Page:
The Vikings (1958)

Kirk Douglas, Tony Curtis and Ernest Borgnine star in the classic Hollywood Viking Film that still remains exciting today. MGM R1 USA.

The Film

In the 9th Century a Viking raid on Northern England sees the King of Northumbria slain and his wife brutally raped by the Viking King Ragnar (Ernest Borgnine). As King Aella takes to the thrown, the former queen discovers that she is pregnant with the true heir and arranges for him to be smuggled away for his own protection. Years later an English Lord, who has betrayed Aella to the Vikings, is locked up by the Northumbrian King, but escapes and is smuggled up to Scandinavia. There he meets Ragnar's violent son Einar (Kirk Douglas), and the slave Eric (Tony Curtis) whom he discovers is actually the true heir to the British throne. The Englishman conspires with Ragnar to arrange the kidnap of Welsh Princess Morgana, who is pledged to Aella, and she is brought back to Scandinavia by Einar who quickly desires her for himself, but has some competition in the form of Eric... 

The 1950s was the era of the big screen epic, although popular since the dawn of cinema, the epic films were boosted during the decade by the introduction of widescreen technology that made the spectacle even more impressive. The screenplay, adapted from a novel, is inspired by the semi-legendary history of the Norse King Ragnar Lodbrok who lived in the 9th Century, had sons named Eric and Agnar [Einar] and was eventually captured and killed by the Northumbrian King Aelle II - although aside from the names, there are few connections between the screenplay and the legends (Ragnar was captured in battle, and his first two sons were killed before he was, in battle with their father's own appointed ruler in Sweden).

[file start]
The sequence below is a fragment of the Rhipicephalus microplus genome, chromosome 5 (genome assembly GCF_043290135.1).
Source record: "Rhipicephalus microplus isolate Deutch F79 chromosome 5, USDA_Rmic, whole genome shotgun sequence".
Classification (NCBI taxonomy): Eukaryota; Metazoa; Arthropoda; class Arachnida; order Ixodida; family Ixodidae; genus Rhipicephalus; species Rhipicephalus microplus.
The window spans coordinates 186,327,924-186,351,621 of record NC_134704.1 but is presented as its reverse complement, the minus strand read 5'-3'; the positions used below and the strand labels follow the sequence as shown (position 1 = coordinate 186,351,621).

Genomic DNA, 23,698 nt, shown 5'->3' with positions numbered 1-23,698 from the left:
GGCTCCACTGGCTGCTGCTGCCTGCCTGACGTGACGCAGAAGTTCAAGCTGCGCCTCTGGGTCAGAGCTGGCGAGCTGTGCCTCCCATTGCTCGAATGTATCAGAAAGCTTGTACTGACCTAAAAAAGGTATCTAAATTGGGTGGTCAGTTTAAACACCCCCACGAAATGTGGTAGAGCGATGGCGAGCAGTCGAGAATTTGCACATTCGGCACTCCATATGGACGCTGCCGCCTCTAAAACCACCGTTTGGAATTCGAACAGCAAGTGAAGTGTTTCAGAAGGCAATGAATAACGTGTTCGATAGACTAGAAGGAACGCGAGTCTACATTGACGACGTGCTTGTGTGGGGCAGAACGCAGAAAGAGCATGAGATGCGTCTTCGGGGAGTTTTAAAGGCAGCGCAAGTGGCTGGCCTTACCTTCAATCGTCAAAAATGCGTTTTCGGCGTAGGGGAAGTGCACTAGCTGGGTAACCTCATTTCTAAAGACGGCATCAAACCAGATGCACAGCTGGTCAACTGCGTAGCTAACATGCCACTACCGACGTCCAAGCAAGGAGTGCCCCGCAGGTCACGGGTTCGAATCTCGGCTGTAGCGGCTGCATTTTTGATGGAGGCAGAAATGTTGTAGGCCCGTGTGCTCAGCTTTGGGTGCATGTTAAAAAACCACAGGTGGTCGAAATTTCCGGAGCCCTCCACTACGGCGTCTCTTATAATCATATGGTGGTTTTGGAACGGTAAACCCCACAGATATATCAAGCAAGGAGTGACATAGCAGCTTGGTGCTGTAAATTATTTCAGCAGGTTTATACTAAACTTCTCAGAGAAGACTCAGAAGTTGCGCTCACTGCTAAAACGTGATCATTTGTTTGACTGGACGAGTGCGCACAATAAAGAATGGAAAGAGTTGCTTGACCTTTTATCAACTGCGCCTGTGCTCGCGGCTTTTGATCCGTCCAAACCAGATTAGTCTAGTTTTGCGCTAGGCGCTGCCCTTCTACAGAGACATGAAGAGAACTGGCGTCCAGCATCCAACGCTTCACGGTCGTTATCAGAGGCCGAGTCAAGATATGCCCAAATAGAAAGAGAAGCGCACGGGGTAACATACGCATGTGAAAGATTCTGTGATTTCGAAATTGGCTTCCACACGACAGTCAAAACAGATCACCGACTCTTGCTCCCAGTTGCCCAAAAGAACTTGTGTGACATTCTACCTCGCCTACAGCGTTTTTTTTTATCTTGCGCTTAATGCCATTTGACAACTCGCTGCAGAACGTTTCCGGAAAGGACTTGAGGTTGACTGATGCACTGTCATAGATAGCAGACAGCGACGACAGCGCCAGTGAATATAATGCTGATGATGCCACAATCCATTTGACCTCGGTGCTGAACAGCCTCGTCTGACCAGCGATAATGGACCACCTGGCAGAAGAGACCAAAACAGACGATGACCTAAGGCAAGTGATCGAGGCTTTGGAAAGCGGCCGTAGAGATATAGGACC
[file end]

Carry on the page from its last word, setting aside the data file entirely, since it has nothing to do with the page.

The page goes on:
Fortunately, while many epic films in the 1950s and 1960s seemed to use plot as filler inbetween epic battle scenes, The Vikings boasts an enjoyable storyline, full of murder, revenge and betrayal, that although hardly thought-provoking or unpredictable, does a good job of capturing the spirit of a classic Viking Saga. Unfortunately the film does fall short in a few aspects: despite the two hour run-time, a lot of characters are poorly developed (the treacherous English Lord, and the mute servant especially) and the screenplay does seem to have been cut down from a much larger project with various plot aspects hurried over.
However, thanks to this relatively short run-time, pacing is strong throughout, and the climactic battle is very thrilling.

Endowed with a big budget, The Vikings looks superb - with full size ships (exact copies of real Viking ships), and location photography in Norway giving the film a real sense of authenticity. The mythology and atmosphere of the film was heavily researched and quite accurate, with only a few stylised Hollyood touches (namely Einar's winged helmet). Relatively small scale for the era, the film does boast a rather epic castle attack at its climax. The soundtrack from Italian composer Mario Nascimbene is instantly recognisable, with its famous three note theme and solid incidental music throughout.